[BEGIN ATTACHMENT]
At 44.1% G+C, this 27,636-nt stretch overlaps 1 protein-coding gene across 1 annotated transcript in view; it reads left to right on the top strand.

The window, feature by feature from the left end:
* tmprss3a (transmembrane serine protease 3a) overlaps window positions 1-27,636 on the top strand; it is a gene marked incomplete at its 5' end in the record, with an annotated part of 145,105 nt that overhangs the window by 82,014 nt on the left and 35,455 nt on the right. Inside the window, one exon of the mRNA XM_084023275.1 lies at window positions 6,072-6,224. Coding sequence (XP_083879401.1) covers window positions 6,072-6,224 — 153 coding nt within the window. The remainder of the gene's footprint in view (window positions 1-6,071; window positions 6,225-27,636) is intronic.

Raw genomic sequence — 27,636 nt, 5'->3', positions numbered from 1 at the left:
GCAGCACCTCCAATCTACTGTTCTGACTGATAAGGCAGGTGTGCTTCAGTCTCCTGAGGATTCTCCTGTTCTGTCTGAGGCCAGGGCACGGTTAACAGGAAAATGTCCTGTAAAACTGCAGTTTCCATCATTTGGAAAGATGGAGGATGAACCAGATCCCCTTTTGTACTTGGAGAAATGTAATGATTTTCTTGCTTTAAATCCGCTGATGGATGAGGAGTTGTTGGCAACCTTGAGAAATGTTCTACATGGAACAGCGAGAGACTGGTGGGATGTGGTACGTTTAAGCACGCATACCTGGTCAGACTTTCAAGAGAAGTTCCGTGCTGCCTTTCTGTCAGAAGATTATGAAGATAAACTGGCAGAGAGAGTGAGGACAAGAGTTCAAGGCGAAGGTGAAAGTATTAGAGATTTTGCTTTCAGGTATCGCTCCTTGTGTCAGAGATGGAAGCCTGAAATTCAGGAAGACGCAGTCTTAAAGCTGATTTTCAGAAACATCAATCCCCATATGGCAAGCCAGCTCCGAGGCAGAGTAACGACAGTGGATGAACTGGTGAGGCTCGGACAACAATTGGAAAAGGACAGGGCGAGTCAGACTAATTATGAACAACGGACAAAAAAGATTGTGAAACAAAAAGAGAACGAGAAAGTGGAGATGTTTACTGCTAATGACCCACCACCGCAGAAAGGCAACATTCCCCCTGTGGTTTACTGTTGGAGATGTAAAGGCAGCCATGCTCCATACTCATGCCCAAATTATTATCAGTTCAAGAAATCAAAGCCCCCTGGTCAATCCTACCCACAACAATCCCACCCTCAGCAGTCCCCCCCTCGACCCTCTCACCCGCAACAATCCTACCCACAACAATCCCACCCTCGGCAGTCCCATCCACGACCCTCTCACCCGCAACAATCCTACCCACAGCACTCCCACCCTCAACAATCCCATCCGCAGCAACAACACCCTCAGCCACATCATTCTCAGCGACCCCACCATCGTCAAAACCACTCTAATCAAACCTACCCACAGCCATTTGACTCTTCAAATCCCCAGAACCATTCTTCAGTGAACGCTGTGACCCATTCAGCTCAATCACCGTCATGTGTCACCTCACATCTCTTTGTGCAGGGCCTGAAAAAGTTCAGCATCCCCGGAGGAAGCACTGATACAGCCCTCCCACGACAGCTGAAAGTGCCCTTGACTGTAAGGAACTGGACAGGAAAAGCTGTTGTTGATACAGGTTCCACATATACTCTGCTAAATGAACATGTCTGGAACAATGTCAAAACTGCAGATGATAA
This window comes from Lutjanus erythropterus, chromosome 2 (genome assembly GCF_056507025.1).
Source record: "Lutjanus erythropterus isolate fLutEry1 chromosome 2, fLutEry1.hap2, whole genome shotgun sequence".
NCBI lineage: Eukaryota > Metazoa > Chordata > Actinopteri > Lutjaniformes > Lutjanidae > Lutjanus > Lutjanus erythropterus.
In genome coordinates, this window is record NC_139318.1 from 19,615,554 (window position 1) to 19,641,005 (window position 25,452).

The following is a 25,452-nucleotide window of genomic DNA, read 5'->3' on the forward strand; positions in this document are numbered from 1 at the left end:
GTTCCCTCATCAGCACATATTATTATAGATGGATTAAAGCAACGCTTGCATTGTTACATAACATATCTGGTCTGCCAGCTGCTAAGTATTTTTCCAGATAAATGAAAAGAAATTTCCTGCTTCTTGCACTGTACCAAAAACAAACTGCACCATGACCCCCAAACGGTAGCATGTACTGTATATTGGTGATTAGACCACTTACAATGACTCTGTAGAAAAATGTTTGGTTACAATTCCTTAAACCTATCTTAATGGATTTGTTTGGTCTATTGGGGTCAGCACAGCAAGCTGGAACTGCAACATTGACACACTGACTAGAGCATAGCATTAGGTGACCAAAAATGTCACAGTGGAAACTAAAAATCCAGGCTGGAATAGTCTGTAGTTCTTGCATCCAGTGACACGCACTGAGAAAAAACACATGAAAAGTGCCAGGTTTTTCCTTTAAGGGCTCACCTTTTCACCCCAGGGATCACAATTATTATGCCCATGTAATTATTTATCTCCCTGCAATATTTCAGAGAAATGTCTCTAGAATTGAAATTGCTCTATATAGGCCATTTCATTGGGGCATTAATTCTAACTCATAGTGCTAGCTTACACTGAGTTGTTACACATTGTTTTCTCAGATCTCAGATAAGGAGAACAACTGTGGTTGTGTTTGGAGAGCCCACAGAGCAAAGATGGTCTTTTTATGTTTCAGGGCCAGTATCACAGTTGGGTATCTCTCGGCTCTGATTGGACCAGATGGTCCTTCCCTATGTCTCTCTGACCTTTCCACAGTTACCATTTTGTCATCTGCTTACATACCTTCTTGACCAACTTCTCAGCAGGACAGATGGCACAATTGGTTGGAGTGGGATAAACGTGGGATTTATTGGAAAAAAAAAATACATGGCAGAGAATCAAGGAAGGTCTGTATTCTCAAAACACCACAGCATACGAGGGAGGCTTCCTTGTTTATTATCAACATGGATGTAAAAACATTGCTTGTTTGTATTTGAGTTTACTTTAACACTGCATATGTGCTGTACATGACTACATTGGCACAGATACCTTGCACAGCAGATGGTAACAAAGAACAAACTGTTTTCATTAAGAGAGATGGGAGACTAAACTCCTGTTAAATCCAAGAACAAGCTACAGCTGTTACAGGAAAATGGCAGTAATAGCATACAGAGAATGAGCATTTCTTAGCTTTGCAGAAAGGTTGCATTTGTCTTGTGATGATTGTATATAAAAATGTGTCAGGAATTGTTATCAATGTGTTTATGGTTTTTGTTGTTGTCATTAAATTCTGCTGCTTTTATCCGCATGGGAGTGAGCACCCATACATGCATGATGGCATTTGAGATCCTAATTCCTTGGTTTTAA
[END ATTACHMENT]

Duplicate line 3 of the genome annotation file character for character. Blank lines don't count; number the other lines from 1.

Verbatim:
* tmprss3a (transmembrane serine protease 3a) overlaps window positions 1-27,636 on the top strand; it is a gene marked incomplete at its 5' end in the record, with an annotated part of 145,105 nt that overhangs the window by 82,014 nt on the left and 35,455 nt on the right. Inside the window, one exon of the mRNA XM_084023275.1 lies at window positions 6,072-6,224. Coding sequence (XP_083879401.1) covers window positions 6,072-6,224 — 153 coding nt within the window. The remainder of the gene's footprint in view (window positions 1-6,071; window positions 6,225-27,636) is intronic.